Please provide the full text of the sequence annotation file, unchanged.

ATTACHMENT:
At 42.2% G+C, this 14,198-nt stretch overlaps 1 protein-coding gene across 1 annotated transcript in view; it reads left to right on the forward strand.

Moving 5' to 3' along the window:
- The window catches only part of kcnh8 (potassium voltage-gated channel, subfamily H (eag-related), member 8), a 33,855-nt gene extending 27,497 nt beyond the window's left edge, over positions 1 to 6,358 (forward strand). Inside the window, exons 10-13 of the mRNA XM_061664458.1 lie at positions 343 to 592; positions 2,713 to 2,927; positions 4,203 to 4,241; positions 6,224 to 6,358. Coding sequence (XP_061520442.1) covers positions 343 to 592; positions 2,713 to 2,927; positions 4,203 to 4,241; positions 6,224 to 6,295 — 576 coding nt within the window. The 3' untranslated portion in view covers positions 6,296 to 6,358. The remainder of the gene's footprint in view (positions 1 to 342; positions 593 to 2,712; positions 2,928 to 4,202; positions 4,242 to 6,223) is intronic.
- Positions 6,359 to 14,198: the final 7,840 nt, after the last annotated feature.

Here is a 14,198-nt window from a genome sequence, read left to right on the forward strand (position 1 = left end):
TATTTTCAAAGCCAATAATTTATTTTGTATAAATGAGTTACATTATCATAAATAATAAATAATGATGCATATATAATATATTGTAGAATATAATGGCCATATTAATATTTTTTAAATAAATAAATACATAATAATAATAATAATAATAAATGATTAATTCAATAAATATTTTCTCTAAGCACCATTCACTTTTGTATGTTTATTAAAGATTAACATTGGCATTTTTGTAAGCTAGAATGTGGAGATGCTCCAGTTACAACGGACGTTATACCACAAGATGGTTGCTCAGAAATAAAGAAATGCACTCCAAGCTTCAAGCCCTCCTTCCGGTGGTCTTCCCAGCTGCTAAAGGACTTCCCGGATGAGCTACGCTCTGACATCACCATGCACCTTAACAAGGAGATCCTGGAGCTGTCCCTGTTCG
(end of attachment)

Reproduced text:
At 42.2% G+C, this 14,198-nt stretch overlaps 1 protein-coding gene across 1 annotated transcript in view; it reads left to right on the forward strand.

Moving 5' to 3' along the window:
- The window catches only part of kcnh8 (potassium voltage-gated channel, subfamily H (eag-related), member 8), a 33,855-nt gene extending 27,497 nt beyond the window's left edge, over positions 1 to 6,358 (forward strand). Inside the window, exons 10-13 of the mRNA XM_061664458.1 lie at positions 343 to 592; positions 2,713 to 2,927; positions 4,203 to 4,241; positions 6,224 to 6,358. Coding sequence (XP_061520442.1) covers positions 343 to 592; positions 2,713 to 2,927; positions 4,203 to 4,241; positions 6,224 to 6,295 — 576 coding nt within the window. The 3' untranslated portion in view covers positions 6,296 to 6,358. The remainder of the gene's footprint in view (positions 1 to 342; positions 593 to 2,712; positions 2,928 to 4,202; positions 4,242 to 6,223) is intronic.
- Positions 6,359 to 14,198: the final 7,840 nt, after the last annotated feature.

Here is a 14,198-nt window from a genome sequence, read left to right on the forward strand (position 1 = left end):
TATTTTCAAAGCCAATAATTTATTTTGTATAAATGAGTTACATTATCATAAATAATAAATAATGATGCATATATAATATATTGTAGAATATAATGGCCATATTAATATTTTTTAAATAAATAAATACATAATAATAATAATAATAATAAATGATTAATTCAATAAATATTTTCTCTAAGCACCATTCACTTTTGTATGTTTATTAAAGATTAACATTGGCATTTTTGTAAGCTAGAATGTGGAGATGCTCCAGTTACAACGGACGTTATACCACAAGATGGTTGCTCAGAAATAAAGAAATGCACTCCAAGCTTCAAGCCCTCCTTCCGGTGGTCTTCCCAGCTGCTAAAGGACTTCCCGGATGAGCTACGCTCTGACATCACCATGCACCTTAACAAGGAGATCCTGGAGCTGTCCCTGTTCG